THE SOUTH AFRICAN NATIONAL ANTHEM: A HISTORY ON RECORD (extract)
By Siemon Allen
This text is extracted from an article on the early recordings of the South African National Anthem. The full version can be viewed at the Flaint blog.
“Nkosi Sikelel’ iAfrika” in isiXhosa and isiZulu
Nkosi sikelel' iAfrika
Maluphakanyisw' uphondo lwayo,
Yizwa imithandazo yethu,
Nkosi sikelela, thina lusapho lwayo.
Lord bless Africa
May her glory be lifted high
Hear our petitions
Lord bless us, your children10
The first stanza of the original lyrics to the hymn, Nkosi Sikelel' iAfrika, were written in isiXhosa by Enoch Mankayi Sontonga in 1897 at Nancefield (Klipspruit), seventeen kilometers west of Johannesburg. Sontonga, a school teacher at a Methodist mission school there, had “a gift for song” according to D.D.T. Jabavu and he avidly composed tunes for his students to use at public events.11
By some accounts Sontonga also composed the music for the hymn later that same year. Though there are notable articles online that suggest the melody is loosely based on a Welsh hymn entitled Aberystwyth written by Joseph Parry probably in 1879. According to these sources the hymn is likely to have travelled to Africa through Welsh missionaries.12
Many reputable websites have repeated this claim including an article by the BBC on a lost hymn by Parry that had been found by the conductor Edward-Rhys Harry.13 But the original source for the claim is a little more elusive. The earliest reference I have found online for the connection is from a Wikipedia entry for Nkosi Sikelel iAfrika which was updated in December 2010.14 (Watch the hymn being performed by the Tredegar Town Band at YouTube and feel free to make some comments below. Other performances can be found at YouTube, which may sway you in either direction.)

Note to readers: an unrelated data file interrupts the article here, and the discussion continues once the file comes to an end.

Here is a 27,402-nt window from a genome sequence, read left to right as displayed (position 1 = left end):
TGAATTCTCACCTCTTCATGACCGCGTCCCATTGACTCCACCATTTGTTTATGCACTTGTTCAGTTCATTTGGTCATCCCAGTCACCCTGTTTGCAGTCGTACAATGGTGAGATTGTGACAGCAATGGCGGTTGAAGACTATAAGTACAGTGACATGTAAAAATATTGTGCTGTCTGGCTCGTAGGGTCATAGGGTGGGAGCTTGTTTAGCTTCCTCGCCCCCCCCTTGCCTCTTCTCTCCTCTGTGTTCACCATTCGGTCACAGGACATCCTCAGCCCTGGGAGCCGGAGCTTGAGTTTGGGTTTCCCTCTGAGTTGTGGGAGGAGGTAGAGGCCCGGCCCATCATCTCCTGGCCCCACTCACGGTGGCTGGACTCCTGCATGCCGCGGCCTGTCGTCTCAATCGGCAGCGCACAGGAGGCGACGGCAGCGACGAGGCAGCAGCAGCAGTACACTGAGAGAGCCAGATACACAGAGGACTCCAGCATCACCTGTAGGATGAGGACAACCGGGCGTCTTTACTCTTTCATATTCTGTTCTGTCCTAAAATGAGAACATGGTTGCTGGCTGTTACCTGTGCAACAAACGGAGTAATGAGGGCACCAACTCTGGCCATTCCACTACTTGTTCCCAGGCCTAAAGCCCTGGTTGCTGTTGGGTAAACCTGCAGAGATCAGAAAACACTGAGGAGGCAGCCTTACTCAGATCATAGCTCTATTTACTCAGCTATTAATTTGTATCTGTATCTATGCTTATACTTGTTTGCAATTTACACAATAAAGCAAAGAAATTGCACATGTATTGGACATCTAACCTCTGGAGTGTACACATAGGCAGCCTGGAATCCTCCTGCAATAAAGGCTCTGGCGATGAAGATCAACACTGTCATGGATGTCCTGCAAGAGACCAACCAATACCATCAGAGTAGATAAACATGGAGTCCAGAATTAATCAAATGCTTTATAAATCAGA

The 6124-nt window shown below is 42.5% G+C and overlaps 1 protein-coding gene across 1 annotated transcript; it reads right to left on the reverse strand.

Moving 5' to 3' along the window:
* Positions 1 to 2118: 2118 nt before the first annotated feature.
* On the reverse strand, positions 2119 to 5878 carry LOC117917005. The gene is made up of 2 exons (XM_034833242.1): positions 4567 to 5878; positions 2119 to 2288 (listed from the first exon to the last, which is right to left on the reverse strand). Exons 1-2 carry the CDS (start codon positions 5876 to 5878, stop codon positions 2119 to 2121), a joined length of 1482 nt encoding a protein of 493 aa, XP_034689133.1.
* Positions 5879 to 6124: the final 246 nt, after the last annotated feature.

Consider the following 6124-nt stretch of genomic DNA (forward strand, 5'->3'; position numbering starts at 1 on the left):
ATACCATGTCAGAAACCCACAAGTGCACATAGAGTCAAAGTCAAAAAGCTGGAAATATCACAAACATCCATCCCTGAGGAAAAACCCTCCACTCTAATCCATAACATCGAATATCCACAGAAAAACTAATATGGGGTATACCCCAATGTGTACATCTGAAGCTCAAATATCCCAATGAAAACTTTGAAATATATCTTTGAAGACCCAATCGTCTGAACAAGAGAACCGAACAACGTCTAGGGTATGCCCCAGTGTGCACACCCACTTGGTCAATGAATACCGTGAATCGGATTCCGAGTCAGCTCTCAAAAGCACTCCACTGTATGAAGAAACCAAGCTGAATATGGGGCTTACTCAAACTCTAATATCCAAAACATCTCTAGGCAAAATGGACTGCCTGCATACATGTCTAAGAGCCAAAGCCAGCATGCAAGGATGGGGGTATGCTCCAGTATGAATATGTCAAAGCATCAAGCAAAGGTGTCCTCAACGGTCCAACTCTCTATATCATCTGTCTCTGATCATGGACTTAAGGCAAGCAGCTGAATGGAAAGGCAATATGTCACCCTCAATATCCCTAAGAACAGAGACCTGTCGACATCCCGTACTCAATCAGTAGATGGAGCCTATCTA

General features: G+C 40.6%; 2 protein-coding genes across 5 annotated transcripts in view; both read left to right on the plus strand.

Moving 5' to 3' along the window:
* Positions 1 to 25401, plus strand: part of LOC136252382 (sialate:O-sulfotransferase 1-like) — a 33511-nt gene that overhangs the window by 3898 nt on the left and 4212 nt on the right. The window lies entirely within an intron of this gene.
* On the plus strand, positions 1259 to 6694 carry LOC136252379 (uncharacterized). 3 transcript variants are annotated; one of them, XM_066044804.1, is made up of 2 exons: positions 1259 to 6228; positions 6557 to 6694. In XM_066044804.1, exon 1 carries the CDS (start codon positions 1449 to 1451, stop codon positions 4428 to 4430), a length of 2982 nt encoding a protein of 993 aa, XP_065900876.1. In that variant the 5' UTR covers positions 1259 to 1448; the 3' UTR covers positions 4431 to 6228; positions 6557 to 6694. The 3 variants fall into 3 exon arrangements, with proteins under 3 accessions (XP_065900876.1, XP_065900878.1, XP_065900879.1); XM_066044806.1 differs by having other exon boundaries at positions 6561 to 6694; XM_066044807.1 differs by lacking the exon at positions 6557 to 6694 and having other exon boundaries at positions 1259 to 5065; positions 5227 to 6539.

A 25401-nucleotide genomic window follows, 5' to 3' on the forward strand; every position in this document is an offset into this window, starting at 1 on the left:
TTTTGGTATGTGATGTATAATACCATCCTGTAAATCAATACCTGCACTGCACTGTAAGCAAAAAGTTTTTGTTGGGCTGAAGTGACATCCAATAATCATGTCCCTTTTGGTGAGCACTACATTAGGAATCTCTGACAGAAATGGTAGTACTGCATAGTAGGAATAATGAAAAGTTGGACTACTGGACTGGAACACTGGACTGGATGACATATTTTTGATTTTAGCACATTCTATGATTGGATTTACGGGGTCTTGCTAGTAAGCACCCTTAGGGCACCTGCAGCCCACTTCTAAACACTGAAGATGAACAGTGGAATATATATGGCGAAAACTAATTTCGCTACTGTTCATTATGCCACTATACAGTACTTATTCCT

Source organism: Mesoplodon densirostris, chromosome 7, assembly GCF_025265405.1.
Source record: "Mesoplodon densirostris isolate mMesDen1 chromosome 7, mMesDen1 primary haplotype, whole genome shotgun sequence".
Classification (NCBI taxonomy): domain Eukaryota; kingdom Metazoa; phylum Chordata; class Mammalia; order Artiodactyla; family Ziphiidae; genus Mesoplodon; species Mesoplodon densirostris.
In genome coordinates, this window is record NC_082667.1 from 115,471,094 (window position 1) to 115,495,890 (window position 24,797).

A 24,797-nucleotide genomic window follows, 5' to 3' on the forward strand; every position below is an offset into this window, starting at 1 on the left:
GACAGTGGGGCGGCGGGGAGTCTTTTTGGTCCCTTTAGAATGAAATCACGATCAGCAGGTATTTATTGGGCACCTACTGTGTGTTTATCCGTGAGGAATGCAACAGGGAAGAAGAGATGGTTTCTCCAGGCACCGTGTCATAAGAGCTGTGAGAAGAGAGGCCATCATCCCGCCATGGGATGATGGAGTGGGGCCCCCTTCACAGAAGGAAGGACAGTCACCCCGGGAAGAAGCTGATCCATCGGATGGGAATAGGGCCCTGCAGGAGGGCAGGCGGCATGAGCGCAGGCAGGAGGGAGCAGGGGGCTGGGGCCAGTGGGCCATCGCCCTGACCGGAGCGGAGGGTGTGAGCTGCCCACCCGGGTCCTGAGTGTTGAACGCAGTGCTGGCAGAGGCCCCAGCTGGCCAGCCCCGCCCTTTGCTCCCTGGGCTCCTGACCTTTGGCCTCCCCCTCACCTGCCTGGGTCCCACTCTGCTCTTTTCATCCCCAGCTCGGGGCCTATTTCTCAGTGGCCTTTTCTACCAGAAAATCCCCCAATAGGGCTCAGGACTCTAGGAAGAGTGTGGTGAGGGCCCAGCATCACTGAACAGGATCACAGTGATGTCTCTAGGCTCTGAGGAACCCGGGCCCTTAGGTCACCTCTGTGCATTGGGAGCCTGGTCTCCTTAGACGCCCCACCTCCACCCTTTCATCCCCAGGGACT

Written by hand in Tonic Sol-fa, Sontonga compiled his songs, including Nkosi Sikelel i’Afrika, in an exercise book that he hoped one day to publish, but sadly before doing so he died on April 18th, 1905.15 Mweli Skota, as Veit Erlmann reveals in African Stars, suggested that John Dube, the founder of the Ohlange Institute near Durban in 1901 and also the first President of the South African Native National Congress (SANNC) in 1912, was “so moved” by the tune that he asked permission for his choir at Ohlange to perform it.16 The choir would eventually popularise the tune while touring Natal and the Transvaal. Likewise friends and other choir teachers borrowed the manuscripts from Sontonga’s widow after his death and eventually the original documents disappeared.17
According to David Coplan Nkosi Sikelel’ iAfrika was first publicly sung in 1899 at the ordination ceremony of the Reverend M. Boweni, who became the first Tsonga clergyman in the Methodist Mission Church.18 On January 8th, 1912 the Ohlange Institute Choir performed the song after the closing prayer at the first meeting of the newly formed SANNC.19 Coplan suggests that Reuben T. Caluza directed the choir on this historical occasion but this might be reexamined in light of Erlmann’s claim that Caluza only joined the staff at Ohlange Institute in 1915 replacing Lingard D. Bopela as choir leader.20